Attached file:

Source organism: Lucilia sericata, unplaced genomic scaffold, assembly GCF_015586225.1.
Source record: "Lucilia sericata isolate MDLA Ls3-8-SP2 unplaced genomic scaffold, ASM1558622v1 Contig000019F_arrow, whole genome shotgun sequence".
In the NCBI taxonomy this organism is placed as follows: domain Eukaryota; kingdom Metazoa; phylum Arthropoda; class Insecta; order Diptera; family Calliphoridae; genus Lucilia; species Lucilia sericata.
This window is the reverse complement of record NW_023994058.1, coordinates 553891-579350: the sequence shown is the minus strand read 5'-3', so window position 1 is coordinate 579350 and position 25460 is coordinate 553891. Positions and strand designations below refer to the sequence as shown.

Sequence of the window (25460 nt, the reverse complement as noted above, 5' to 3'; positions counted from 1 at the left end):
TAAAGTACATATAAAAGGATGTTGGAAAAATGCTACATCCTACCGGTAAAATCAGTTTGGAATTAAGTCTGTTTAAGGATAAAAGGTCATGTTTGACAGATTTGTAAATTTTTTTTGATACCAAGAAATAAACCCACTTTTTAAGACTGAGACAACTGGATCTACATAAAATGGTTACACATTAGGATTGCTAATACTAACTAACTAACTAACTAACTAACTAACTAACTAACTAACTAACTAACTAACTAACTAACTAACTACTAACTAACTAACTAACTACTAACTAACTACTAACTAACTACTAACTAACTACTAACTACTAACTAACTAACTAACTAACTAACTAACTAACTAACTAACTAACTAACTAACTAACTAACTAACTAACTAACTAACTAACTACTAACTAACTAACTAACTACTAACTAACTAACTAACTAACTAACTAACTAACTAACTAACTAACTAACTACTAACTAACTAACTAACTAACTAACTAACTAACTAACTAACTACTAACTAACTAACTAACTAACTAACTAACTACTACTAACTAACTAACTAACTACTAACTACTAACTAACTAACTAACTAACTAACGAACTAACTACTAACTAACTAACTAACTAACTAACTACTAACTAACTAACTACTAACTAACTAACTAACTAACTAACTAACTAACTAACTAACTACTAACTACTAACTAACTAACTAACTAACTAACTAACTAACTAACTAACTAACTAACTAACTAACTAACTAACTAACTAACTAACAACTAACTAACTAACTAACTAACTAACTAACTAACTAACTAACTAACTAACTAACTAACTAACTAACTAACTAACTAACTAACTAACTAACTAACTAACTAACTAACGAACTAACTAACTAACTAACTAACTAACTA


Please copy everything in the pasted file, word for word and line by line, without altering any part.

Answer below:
Source organism: Lucilia sericata, unplaced genomic scaffold, assembly GCF_015586225.1.
Source record: "Lucilia sericata isolate MDLA Ls3-8-SP2 unplaced genomic scaffold, ASM1558622v1 Contig000019F_arrow, whole genome shotgun sequence".
In the NCBI taxonomy this organism is placed as follows: domain Eukaryota; kingdom Metazoa; phylum Arthropoda; class Insecta; order Diptera; family Calliphoridae; genus Lucilia; species Lucilia sericata.
This window is the reverse complement of record NW_023994058.1, coordinates 553891-579350: the sequence shown is the minus strand read 5'-3', so window position 1 is coordinate 579350 and position 25460 is coordinate 553891. Positions and strand designations below refer to the sequence as shown.

Sequence of the window (25460 nt, the reverse complement as noted above, 5' to 3'; positions counted from 1 at the left end):
TAAAGTACATATAAAAGGATGTTGGAAAAATGCTACATCCTACCGGTAAAATCAGTTTGGAATTAAGTCTGTTTAAGGATAAAAGGTCATGTTTGACAGATTTGTAAATTTTTTTTGATACCAAGAAATAAACCCACTTTTTAAGACTGAGACAACTGGATCTACATAAAATGGTTACACATTAGGATTGCTAATACTAACTAACTAACTAACTAACTAACTAACTAACTAACTAACTAACTAACTAACTAACTAACTAACTACTAACTAACTAACTAACTACTAACTAACTACTAACTAACTACTAACTAACTACTAACTACTAACTAACTAACTAACTAACTAACTAACTAACTAACTAACTAACTAACTAACTAACTAACTAACTAACTAACTAACTAACTACTAACTAACTAACTAACTACTAACTAACTAACTAACTAACTAACTAACTAACTAACTAACTAACTAACTACTAACTAACTAACTAACTAACTAACTAACTAACTAACTAACTACTAACTAACTAACTAACTAACTAACTAACTACTACTAACTAACTAACTAACTACTAACTACTAACTAACTAACTAACTAACTAACGAACTAACTACTAACTAACTAACTAACTAACTAACTACTAACTAACTAACTACTAACTAACTAACTAACTAACTAACTAACTAACTAACTAACTACTAACTACTAACTAACTAACTAACTAACTAACTAACTAACTAACTAACTAACTAACTAACTAACTAACTAACTAACTAACTAACAACTAACTAACTAACTAACTAACTAACTAACTAACTAACTAACTAACTAACTAACTAACTAACTAACTAACTAACTAACTAACTAACTAACTAACTAACTAACTAACGAACTAACTAACTAACTAACTAACTAACTA